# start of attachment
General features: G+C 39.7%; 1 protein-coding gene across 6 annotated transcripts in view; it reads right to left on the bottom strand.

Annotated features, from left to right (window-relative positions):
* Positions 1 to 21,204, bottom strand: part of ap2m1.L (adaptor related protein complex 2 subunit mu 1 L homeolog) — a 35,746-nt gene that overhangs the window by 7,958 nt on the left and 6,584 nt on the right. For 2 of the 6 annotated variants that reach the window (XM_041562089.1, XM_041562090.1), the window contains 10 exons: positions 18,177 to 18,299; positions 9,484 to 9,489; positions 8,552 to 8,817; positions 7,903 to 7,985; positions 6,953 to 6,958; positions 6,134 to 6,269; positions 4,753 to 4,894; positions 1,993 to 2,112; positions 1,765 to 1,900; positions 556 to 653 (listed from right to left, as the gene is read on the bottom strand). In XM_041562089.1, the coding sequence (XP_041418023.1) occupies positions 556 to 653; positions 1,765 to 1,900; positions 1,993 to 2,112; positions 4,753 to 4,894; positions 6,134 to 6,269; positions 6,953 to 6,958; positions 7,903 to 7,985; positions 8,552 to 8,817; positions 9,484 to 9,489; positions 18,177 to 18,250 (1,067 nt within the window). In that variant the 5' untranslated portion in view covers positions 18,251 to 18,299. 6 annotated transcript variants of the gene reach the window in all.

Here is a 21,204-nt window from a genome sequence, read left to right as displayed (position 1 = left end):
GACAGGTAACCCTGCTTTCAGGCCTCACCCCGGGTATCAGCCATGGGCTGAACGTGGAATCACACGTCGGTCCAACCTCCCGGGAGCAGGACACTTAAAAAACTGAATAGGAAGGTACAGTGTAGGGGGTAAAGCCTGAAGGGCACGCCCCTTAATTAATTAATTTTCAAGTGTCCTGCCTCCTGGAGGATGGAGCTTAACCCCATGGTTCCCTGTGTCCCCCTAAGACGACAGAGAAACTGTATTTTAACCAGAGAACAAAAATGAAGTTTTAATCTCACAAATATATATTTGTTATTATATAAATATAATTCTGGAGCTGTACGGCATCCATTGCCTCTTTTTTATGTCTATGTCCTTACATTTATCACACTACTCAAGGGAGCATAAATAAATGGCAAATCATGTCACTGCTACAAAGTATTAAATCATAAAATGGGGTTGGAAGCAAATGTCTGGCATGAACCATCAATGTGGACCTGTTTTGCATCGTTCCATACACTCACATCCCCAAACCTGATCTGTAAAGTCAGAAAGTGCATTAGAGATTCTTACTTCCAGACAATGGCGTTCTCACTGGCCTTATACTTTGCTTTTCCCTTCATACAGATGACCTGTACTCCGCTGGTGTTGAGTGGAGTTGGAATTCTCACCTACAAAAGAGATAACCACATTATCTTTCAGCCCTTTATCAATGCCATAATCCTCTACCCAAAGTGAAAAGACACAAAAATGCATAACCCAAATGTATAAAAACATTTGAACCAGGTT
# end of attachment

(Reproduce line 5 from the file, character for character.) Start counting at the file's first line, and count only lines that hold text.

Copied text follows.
GACAGGTAACCCTGCTTTCAGGCCTCACCCCGGGTATCAGCCATGGGCTGAACGTGGAATCACACGTCGGTCCAACCTCCCGGGAGCAGGACACTTAAAAAACTGAATAGGAAGGTACAGTGTAGGGGGTAAAGCCTGAAGGGCACGCCCCTTAATTAATTAATTTTCAAGTGTCCTGCCTCCTGGAGGATGGAGCTTAACCCCATGGTTCCCTGTGTCCCCCTAAGACGACAGAGAAACTGTATTTTAACCAGAGAACAAAAATGAAGTTTTAATCTCACAAATATATATTTGTTATTATATAAATATAATTCTGGAGCTGTACGGCATCCATTGCCTCTTTTTTATGTCTATGTCCTTACATTTATCACACTACTCAAGGGAGCATAAATAAATGGCAAATCATGTCACTGCTACAAAGTATTAAATCATAAAATGGGGTTGGAAGCAAATGTCTGGCATGAACCATCAATGTGGACCTGTTTTGCATCGTTCCATACACTCACATCCCCAAACCTGATCTGTAAAGTCAGAAAGTGCATTAGAGATTCTTACTTCCAGACAATGGCGTTCTCACTGGCCTTATACTTTGCTTTTCCCTTCATACAGATGACCTGTACTCCGCTGGTGTTGAGTGGAGTTGGAATTCTCACCTACAAAAGAGATAACCACATTATCTTTCAGCCCTTTATCAATGCCATAATCCTCTACCCAAAGTGAAAAGACACAAAAATGCATAACCCAAATGTATAAAAACATTTGAACCAGGTT